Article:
COS 35-1 - Do climatic constraints on American-pika distribution vary spatially, and if so, how? Tests of common SDM assumptions, and novel approaches to improve modeling

Tuesday, August 8, 2017: 8:00 AM
D131, Oregon Convention Center
Erik A. Beever1, Adam B. Smith2, Aaron N. Johnston3 and Mimi Kessler2, (1)Ecology Dept., Montana State University, Bozeman, MT, (2)Center for Conservation and Sustainable Development, Missouri Botanical Garden, Saint Louis, MO, (3)Northern Rocky Mountain Science Center, U.S. Geological Survey, Bozeman, MT

Species distributions reflect innumerable factors that constrain any single species’ distribution from its fundamental to realized niche, including aspects of the predatory, competitive, and physical environments. Niches are known to be constrained by different factors over small spatial extents (e.g., upper- vs. lower-elevation edges of occupancy, within mountains); furthermore, species-climate relationships may reflect clinal variability in climate, local adaptation, and ecological context. Despite these facts, thousands of species-distribution models (SDMs) forecast with spatially-unvarying predictors. Because American pikas are known to respond to variability in climatic conditions at multiple spatial and temporal scales, we are using species distribution modeling (with Maxent, boosted-regression trees, and GAMs) to challenge the assertion that climate constrains distribution via the same climate-aspect and functional form across all parts of a species’ range. Using data from >85 contributors, we are designing novel ways to rigorously: a) define the ‘background’ available to individual pika detections; b) compare predictive ability of several schemes of subdividing the species range into subunits; c) quantify the consequences of correcting for spatial, temporal, and spatio-temporal bias; and d) assess the degree of overlap in importance of climatic predictors, across subunits.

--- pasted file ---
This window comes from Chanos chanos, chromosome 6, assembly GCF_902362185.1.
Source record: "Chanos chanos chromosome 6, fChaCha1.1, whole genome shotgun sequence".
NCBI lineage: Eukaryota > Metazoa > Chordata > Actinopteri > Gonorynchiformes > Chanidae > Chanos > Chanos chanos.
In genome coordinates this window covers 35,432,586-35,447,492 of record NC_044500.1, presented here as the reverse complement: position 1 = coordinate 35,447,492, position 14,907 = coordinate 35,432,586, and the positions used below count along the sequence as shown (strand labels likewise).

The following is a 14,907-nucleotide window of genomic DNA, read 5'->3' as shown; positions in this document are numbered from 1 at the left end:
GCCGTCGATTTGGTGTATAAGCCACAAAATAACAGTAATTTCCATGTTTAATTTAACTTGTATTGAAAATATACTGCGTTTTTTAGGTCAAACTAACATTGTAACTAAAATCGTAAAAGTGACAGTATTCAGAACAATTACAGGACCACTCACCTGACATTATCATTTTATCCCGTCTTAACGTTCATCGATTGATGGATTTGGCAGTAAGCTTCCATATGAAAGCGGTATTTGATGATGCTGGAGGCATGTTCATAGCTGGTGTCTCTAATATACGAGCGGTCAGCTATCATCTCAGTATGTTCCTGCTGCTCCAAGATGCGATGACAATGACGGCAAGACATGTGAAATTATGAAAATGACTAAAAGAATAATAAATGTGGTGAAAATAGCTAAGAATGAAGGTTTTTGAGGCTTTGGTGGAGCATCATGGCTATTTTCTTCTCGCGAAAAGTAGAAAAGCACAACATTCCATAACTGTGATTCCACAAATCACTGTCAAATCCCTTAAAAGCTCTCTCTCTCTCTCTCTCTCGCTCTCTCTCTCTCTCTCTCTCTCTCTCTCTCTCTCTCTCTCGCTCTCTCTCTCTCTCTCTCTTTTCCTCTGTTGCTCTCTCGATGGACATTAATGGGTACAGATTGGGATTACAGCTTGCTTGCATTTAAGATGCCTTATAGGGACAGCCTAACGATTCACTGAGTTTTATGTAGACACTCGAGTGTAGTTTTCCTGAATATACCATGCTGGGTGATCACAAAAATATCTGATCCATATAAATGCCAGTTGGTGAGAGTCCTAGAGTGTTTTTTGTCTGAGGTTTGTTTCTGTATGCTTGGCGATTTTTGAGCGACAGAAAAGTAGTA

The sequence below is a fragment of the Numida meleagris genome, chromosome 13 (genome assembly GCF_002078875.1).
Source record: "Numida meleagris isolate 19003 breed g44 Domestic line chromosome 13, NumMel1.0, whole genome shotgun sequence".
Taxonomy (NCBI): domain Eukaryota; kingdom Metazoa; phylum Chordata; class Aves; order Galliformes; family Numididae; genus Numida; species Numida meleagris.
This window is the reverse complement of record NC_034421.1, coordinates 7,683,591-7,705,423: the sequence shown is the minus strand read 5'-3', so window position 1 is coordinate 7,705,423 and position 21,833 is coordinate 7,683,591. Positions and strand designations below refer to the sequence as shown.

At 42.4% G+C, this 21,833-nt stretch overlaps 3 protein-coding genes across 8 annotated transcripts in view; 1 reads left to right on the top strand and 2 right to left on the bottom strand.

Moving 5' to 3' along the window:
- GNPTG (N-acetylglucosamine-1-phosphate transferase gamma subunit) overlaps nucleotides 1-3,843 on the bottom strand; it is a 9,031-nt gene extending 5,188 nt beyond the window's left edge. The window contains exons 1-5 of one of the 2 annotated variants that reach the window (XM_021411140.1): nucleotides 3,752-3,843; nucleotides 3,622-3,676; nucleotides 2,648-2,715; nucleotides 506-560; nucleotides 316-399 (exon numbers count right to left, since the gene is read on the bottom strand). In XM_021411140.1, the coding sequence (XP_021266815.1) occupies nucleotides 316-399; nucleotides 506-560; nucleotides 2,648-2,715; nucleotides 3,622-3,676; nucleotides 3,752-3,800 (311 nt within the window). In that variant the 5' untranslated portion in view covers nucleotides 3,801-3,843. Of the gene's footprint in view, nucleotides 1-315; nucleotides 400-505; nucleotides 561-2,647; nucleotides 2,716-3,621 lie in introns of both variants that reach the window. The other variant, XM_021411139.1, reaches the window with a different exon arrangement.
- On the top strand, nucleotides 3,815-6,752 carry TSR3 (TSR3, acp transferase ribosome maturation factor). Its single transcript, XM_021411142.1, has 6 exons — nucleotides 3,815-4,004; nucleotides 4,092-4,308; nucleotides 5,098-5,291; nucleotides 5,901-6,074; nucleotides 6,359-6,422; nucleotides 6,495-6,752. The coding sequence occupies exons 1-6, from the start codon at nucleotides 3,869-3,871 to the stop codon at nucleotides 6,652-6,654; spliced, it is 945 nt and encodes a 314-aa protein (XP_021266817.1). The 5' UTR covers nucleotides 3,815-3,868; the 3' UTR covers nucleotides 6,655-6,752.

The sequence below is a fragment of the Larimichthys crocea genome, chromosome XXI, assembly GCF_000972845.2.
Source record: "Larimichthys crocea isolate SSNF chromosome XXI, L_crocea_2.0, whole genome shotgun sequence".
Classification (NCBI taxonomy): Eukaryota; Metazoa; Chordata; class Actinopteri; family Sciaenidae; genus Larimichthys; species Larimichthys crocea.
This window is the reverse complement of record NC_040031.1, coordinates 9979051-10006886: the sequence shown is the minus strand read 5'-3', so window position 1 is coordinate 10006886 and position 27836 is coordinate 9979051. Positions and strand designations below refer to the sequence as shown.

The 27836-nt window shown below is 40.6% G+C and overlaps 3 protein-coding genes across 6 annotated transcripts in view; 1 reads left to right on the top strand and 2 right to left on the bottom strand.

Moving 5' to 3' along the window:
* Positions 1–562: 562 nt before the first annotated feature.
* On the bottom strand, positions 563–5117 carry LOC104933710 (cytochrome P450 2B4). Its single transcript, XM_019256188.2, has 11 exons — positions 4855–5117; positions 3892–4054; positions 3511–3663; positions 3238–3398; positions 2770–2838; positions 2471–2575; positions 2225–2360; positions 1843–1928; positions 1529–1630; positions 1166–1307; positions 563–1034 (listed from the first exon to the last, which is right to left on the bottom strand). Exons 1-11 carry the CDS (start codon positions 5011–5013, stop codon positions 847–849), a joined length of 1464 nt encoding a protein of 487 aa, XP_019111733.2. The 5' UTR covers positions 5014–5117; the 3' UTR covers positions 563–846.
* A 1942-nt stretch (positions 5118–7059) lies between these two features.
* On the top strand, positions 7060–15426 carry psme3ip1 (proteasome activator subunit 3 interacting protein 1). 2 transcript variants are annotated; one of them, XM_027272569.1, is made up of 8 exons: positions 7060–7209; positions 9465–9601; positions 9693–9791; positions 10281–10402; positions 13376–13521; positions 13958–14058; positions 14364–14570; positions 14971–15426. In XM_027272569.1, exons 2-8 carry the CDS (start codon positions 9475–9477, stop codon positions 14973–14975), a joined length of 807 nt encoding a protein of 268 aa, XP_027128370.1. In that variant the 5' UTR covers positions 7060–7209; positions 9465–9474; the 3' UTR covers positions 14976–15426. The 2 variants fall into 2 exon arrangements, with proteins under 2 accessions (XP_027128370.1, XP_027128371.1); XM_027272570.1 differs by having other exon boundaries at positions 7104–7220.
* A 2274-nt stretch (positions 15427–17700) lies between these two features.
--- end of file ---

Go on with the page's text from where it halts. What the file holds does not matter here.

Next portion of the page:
We find strong differences in relative importance of species-distribution determinants in different ecoregions within the geographic range. Choosing several hierarchical-classification schemes, guided by hypothesized mechanisms of climate influence on populations and deep understanding of the species’ life-history characteristics, we find that certain characteristics (e.g., snow-pack variability) appear in SDMs trained and tested on each of the five phylogenetic clades, albeit in different functional forms. Pika detections only occasionally overlap in (multivariate) ordination space, but this partly reflects some discrimination (i.e., non-overlap) of the background available to each lineage. When investigating transferability of SDMs among clades, chronic-heat stress and climatic water availability showed strongest relationships among groups. Deeper initial investigations into phylogenetically defined niches suggest that evolutionary pathways proposed by Galbreath (2009) are not reflected in our analyses, but that the fenisex lineage has a markedly distinct niche from the rest of the species. Fine-scale analyses will seek to identify the locale-specific factors constraining pika distribution and thus identify possible mechanisms to address in any climate-adaptation conservation actions.